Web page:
Triumph, tragedy and revelry: A brief history of the Roskilde Festival – The Post

Triumph, tragedy and revelry: A brief history of the Roskilde Festival

Those currently enjoying the music are enjoying a tradition that started way back in 1971

Quintessential Roskilde: Piggy-backs, skinny-dipping, camping and kissing (photo: Roskilde Festival)
July 16th, 2017 7:00 pm| by Aaron Hathaway

Roskilde reigns as the heavyweight champion of Nordic festivals. High-profile line-ups and military-grade organisation support an annual crowd pushing 130,000 revellers. For one sweet week, the Roskilde Festival is the fourth largest city in Denmark. Its grounds cover a sprawling 2.5 million square metres, its artists spread across nine stages, and its operating budget pushes 200 million kroner this year.

It might come as a surprise, then, that this musical titan started off as two high school students’ pipe dream.

Book 1: Genesis
In 1971, gymnasium students Mogens Sandfær and Jesper Møller, then 17 and 18 years old, planted the seeds for today’s Roskilde Festival. Inspired by festivals such as 1969’s Woodstock, the pair sought to bring a similar experience to Denmark.

Then called the Sound Festival, the event took place over two days in late June, with only a single stage. Its focus was rock music, and artists such as Gasolin, Povl Dissing and Alrune Rod attracted 10,000 guests on each of the days. However, a ticket price of only 30 kroner left the festival short of breaking even, and the boys were forced to pay for some of the expenses out of their own pocket.

Each summer thereafter saw the festival picking up steam, slowly adding components of its modern form. In 1973, the event adopted Roskilde Festival as its official name. By 1980, the total attendance climbed to 50,000 guests. 1985 put the number of featured artists at 53, including Britain’s The Clash.

Even then, Roskilde was just getting started.

The teenage years
Roskilde Festival saw unprecedented growth in the 1990s, bringing it ever closer to its modern form. The festivities extended to a four-day event, incorporating eight stages. The artist tally was 149 by 1995, and the decade brought in some of its most distinguished guests yet: Bob Dylan, Aerosmith, Ray Charles, Radiohead and Nirvana, among many others.

By the turn of the millennium Roskilde towered above its competitors as the largest rock festival in Europe, with half of its guests coming from beyond Denmark. At this point, ticket prices had climbed from 1971’s paltry 30 kroner to a hefty 810.

Disaster strikes
In 2000, tragedy befell the Roskilde Festival. During a performance by Pearl Jam, a swarming crowd caused a group of audience members to lose their footing, falling onto one another and quickly piling up. Though the performance stopped and security rushed to the scene, it was too late – nine concert-goers lost their lives crushed in the pile-up, with an additional 26 injured.

The incident led to significant safety reforms at major festivals across Europe, and Roskilde continues to practise an extensive health and safety assessment every year. Today, a memorial site stands on the festival grounds, and Pearl Jam paid tribute to the victims with lyrics in their song ‘Love Boat Captain’.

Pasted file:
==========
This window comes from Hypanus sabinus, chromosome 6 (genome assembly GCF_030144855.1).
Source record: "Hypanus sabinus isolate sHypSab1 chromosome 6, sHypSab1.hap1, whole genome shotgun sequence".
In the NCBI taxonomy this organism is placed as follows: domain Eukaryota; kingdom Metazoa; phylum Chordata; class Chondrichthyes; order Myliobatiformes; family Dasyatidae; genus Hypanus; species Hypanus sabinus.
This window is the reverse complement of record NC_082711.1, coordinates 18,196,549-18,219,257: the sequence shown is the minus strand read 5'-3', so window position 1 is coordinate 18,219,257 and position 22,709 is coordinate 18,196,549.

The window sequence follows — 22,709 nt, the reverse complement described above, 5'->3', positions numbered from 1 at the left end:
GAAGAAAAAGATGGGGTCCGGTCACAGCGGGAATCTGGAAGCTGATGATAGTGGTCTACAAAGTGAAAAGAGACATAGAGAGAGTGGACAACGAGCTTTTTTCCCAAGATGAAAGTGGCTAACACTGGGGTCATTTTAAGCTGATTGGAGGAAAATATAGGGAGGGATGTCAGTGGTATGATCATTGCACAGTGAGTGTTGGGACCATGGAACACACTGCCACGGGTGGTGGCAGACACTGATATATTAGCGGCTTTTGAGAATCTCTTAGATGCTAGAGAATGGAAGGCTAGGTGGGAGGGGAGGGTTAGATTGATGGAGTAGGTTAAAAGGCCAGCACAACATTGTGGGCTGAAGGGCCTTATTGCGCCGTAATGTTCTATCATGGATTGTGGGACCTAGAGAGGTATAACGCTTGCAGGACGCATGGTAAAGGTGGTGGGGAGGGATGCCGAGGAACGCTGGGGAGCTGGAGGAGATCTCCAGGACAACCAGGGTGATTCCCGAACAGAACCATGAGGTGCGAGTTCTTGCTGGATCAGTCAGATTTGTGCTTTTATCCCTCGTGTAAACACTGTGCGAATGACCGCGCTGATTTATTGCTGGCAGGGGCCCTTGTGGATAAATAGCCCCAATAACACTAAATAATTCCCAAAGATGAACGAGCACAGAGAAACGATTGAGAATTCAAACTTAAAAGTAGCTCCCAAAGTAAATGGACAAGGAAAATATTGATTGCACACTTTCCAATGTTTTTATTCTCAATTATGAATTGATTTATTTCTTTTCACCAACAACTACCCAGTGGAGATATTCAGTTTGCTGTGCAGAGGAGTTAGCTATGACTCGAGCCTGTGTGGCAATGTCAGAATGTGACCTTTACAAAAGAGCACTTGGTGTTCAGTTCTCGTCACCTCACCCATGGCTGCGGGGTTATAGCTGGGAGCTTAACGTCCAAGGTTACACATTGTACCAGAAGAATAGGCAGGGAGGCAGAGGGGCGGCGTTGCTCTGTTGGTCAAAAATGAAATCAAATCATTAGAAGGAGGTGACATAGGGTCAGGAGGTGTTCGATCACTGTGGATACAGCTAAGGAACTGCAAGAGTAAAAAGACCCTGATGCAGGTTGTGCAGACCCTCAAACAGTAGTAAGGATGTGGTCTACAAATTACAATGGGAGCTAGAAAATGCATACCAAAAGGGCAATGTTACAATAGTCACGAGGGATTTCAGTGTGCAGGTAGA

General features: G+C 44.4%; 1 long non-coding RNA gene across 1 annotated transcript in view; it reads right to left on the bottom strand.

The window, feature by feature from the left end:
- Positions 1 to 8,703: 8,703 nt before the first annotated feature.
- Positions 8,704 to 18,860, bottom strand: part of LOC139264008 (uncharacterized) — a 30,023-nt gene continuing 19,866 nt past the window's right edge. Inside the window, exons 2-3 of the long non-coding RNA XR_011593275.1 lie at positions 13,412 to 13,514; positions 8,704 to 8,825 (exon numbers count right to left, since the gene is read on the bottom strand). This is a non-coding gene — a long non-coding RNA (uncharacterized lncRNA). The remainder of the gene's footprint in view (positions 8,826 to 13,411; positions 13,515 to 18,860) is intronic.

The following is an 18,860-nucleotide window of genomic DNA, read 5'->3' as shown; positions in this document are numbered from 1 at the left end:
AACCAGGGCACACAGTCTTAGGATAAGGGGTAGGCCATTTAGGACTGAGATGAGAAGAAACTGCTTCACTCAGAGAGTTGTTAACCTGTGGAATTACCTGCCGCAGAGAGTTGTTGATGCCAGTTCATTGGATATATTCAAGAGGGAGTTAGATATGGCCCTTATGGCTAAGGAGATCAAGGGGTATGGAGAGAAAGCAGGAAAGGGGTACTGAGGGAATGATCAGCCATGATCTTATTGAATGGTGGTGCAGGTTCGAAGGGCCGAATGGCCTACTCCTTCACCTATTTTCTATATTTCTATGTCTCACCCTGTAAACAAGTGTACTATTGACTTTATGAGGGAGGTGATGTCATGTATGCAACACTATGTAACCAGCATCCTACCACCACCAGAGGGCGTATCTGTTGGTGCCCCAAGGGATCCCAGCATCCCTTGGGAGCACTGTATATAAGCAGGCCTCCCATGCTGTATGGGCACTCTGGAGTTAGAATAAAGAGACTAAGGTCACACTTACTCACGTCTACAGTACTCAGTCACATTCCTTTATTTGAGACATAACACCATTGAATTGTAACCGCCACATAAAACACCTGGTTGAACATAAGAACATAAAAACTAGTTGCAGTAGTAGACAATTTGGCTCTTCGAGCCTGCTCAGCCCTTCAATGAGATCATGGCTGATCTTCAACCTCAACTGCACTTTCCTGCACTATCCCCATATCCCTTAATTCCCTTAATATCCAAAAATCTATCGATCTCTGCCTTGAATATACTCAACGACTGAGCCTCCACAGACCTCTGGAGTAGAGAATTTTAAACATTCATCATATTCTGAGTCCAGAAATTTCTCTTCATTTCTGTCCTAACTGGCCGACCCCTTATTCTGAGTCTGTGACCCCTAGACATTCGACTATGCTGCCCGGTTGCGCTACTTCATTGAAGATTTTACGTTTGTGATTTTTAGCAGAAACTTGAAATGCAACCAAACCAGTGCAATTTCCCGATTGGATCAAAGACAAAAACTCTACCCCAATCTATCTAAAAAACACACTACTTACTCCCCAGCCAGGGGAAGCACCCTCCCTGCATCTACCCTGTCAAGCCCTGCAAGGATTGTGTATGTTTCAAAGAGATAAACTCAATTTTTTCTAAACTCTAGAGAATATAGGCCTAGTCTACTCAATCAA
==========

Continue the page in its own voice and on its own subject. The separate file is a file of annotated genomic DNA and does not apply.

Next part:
Roskilde Festival 2016

Roskilde: The modern era
The 2000s saw continued growth on all fronts, and Roskilde Festival began to expand performances beyond rock music. Rock and metal icons such as Queens of the Stone Age, Rammstein and Judas Priest were joined by hip-hop giants like Kanye West, the Wu-Tang Clan and Snoop Dogg. Meanwhile, the big names got even bigger thanks to the likes of Prince, the Rolling Stones, Paul McCartney, Bruce Springsteen and Rihanna.

Recent years have seen Roskilde Festival grow to unprecedented levels, including a greater breadth of musicians than ever before. American folk songs, Brazilian samba, German techno and many more join the week’s soundscape – now an eight-day affair.

The festival has in recent years begun to expand its focus on social good, environment and sustainability. To date, the festival has donated some 320 million kroner to charity, having operated as a non-profit since 1972. The festival deploys an armada of 200,000 waste bins to collect trash and an estimated 8 million recyclable items. This year, 90 percent of the food sold at the festival will be organic.

For many, Roskilde is the year’s highlight – an unbridled streak of revelry, artistry and good company. The festival kicked off on Saturday June 24, with a Viking party (complete with mead and period music) and will run until Saturday July 1.


– Roskilde’s iconic Orange Stage was purchased from England 1978, where it had previously been used by the Rolling Stones as part of a European tour

– Festival-goers are expected to consume around one million liters of beer during the course of the week. About 200,000 liters of that beer was produced from malting barley fertilized with 100,000 liters of urine collected from 2016 Roskilde guests, thanks to an initiative by the Danish Agriculture and Food Council

– On average, each attendee spends around 4,700 kroner during the festival

– Revelers go through around 4,500 kilometers of toilet paper

– Roskilde Festival is put on by only 50 paid employees – the rest of the work is done by an impressive force of 33,000 volunteers

– Roskilde is resource-friendly – on average, attendees use just one fifth of the average Dane’s weekly water usage

– In 1995, Roskilde Festival got its very own train station – which makes sense, as 60 percent arrive by train